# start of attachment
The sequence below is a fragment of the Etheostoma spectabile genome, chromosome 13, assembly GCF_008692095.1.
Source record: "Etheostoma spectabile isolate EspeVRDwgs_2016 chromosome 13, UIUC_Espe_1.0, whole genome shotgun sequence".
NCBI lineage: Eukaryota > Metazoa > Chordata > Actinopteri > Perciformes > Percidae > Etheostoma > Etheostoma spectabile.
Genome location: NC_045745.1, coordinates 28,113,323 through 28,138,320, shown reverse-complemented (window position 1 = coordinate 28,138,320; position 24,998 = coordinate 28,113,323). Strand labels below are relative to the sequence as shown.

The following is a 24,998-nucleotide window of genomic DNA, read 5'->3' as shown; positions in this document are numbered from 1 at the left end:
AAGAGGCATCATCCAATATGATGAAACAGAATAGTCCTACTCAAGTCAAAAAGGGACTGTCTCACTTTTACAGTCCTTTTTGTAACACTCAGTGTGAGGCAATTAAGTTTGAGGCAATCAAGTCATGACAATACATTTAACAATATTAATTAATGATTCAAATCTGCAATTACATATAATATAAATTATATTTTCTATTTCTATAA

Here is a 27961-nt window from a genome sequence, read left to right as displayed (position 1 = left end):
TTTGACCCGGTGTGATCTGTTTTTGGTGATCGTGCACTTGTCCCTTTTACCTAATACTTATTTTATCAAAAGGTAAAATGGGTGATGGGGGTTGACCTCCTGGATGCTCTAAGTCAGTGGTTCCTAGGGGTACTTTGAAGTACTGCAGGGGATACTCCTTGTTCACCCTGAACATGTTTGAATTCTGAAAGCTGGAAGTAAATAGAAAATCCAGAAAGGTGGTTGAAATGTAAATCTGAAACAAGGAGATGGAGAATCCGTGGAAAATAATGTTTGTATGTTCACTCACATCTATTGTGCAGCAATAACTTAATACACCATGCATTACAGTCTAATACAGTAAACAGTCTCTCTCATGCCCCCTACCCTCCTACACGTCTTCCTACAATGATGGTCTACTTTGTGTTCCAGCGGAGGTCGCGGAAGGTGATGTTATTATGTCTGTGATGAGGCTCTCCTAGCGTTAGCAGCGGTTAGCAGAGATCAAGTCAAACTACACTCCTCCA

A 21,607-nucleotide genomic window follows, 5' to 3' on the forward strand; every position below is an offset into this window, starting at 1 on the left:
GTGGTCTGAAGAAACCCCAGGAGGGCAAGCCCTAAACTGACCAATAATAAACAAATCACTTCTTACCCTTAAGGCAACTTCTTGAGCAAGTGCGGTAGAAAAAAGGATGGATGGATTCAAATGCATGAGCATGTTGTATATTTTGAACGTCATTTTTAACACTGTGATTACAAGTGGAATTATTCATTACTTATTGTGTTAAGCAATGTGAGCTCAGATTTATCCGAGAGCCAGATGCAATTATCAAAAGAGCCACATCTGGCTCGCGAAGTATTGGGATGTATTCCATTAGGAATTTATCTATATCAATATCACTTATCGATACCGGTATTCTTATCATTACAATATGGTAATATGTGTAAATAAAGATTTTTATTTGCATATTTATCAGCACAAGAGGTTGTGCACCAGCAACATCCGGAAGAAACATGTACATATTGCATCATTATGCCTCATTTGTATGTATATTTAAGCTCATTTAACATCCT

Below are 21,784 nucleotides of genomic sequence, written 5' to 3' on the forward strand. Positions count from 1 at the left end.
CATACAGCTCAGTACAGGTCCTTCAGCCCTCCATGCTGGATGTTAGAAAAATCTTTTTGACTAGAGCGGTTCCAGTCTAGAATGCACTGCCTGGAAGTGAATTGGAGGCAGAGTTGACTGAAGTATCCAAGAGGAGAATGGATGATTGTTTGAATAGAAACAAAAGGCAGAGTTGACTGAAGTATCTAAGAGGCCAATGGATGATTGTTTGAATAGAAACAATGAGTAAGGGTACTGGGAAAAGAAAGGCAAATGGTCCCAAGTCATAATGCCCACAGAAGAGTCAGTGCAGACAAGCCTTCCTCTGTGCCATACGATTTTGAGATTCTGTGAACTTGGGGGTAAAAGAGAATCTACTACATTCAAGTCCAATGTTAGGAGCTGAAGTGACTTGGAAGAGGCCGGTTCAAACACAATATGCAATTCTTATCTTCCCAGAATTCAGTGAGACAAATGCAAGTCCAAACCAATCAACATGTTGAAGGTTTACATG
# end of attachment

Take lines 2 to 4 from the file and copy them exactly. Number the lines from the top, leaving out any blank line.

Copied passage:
Source record: "Etheostoma spectabile isolate EspeVRDwgs_2016 chromosome 13, UIUC_Espe_1.0, whole genome shotgun sequence".
NCBI lineage: Eukaryota > Metazoa > Chordata > Actinopteri > Perciformes > Percidae > Etheostoma > Etheostoma spectabile.
Genome location: NC_045745.1, coordinates 28,113,323 through 28,138,320, shown reverse-complemented (window position 1 = coordinate 28,138,320; position 24,998 = coordinate 28,113,323). Strand labels below are relative to the sequence as shown.